The Ten Golden Rules for Successful Agile Projects

I’m blogging the conference Agile Approaches for Delivering Business Value

**The Ten Golden Rules for Successful Agile Projects

** Keith Richards, Keith Richards Consulting


  • Agile approaches to projects are maturing and becoming mainstream, yet some are more successful than others
  • This presentation describes the ten golden rules that will increase the chances of success, and make the difference between an “OK” project and an “excellent” project.
  • The golden rules also highlight what NOT to do.


Keith Richards – process/method consultant, specialising in Agile projects. Author of “Agile Project Management” (TSO). Led team for DSDM Atern.

The Golden Rules

No survey – just first hand experience…

  1. Define the project objective in less than 10 words
  2. Build a team with those who say “can”
  3. Go slow early to go fast later
  4. Look backwards to go forwards
  5. Change is great!
  6. To be understood, seek first to understand
  7. Collect actuals – “oxygen” for your project
  8. Use fat communication channels
  9. Work hard at controlling what you can’t control
  10. One more day? NO! We’ll catch up NO!

If you can’t understand the rationale for doing a project you shouldn’t be doing it! Expect to spend half a day writing the <10 words.

Good people above good process – in fact good people more important than that they have the skills. Test: ask “Can I ask a favour?”

How much design up front (DUF) is enough? Answer: Enough! But try and avoid grabbing early at solutions. Test: “Is it safe to move on?”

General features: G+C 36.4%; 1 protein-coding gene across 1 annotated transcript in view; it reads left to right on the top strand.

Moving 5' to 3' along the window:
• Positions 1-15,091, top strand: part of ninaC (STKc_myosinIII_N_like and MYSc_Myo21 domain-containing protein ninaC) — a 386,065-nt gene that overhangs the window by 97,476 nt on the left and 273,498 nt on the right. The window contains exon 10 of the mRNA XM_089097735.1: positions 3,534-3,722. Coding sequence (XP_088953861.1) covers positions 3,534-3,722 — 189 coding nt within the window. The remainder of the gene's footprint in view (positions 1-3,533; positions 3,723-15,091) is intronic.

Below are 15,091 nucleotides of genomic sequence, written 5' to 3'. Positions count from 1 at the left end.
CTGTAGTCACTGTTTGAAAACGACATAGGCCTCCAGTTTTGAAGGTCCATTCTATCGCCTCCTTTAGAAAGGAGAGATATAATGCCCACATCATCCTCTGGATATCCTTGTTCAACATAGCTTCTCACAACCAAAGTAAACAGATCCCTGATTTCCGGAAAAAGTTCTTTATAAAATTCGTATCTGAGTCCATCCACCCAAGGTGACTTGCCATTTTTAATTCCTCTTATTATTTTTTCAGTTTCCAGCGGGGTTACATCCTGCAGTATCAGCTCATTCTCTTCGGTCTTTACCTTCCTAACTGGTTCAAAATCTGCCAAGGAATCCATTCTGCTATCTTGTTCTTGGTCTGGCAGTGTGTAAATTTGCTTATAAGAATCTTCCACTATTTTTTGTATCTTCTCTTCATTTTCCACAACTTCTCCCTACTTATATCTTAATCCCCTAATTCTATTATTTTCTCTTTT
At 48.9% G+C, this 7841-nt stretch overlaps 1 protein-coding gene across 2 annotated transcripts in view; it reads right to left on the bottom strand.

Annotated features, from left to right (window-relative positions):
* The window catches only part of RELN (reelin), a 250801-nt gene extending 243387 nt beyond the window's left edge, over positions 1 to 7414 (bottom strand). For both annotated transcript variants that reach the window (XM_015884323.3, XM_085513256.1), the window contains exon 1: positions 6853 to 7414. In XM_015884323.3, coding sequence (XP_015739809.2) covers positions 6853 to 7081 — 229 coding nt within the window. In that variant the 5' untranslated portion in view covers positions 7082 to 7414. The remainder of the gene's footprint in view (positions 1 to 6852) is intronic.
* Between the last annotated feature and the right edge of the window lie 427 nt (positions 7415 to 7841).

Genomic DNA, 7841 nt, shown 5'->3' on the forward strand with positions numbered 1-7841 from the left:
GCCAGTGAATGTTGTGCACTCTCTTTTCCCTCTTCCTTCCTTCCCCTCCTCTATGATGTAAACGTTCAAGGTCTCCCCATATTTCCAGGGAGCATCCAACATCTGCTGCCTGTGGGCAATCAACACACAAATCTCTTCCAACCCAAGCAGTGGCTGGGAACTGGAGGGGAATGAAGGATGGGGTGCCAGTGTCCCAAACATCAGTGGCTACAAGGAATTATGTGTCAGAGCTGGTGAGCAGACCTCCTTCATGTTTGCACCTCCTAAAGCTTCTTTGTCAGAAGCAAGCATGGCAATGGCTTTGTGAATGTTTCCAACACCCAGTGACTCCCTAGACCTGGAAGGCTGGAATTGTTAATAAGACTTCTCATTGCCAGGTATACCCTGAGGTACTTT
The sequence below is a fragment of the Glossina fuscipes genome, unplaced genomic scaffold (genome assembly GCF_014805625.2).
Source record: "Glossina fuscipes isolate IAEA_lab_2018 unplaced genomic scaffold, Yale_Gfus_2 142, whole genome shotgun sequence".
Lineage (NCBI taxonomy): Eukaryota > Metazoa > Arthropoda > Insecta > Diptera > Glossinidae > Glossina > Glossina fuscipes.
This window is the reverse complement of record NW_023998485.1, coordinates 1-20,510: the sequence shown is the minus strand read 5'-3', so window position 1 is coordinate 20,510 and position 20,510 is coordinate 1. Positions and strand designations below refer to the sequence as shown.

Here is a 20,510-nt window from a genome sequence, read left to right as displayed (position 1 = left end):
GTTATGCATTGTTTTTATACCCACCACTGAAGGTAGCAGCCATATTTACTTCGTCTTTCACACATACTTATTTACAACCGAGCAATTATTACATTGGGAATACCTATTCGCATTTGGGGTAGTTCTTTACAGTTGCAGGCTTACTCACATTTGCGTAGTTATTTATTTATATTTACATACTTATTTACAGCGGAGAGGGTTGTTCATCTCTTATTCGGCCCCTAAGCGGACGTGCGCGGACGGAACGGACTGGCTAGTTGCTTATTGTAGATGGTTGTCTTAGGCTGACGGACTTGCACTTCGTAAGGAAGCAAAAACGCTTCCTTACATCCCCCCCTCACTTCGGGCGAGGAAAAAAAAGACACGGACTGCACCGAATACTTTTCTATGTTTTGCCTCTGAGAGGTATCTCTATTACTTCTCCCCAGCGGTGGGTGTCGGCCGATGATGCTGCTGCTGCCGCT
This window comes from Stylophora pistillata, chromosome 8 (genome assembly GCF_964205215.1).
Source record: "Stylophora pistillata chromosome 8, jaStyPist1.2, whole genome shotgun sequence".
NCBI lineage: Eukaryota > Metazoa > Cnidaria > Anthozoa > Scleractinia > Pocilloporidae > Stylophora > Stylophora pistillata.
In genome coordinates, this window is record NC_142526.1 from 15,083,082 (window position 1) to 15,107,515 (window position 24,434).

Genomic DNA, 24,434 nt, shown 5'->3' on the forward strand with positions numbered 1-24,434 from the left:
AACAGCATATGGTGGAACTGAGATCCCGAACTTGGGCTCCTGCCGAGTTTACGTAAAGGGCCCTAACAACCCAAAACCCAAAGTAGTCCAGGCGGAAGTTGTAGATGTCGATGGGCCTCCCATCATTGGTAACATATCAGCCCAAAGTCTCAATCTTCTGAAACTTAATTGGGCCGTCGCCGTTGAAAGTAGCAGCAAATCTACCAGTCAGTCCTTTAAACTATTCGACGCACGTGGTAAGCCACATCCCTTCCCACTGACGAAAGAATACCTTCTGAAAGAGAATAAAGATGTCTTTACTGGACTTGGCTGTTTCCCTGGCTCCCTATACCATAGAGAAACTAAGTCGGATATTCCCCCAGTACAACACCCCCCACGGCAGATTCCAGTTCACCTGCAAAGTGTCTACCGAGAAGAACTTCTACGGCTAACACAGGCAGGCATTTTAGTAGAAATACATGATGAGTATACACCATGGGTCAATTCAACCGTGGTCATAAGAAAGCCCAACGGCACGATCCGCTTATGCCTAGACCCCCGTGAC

ALWAYS have project reviews! Kaizen is vital.

Embrace change… How do you feel when the customer changes their mind? Should be happy! Change to get a closer fit to the business need (depth change) is good – change in breadth might be a problem… (signals possible issue with project objective)

Facilitation and influencing skills are core competencies for Agile projects – especially for the project manager. Try the 10 second silence when getting a progress update!

Measuring actuals – start now, start simple, start using to calibrate your estimates…

Communication – go visual, use workshops, never write when you can talk…

Continuously manage external risks – be “a bit of a worrier” – actively manage your risk log!

Time focus is your greatest weapon. Force the issue – timeboxes, not milestones. If you are going to fail, fail early. Never extend deadlines.

Proactive application of technology to business

My interests include technology, personal knowledge management, social change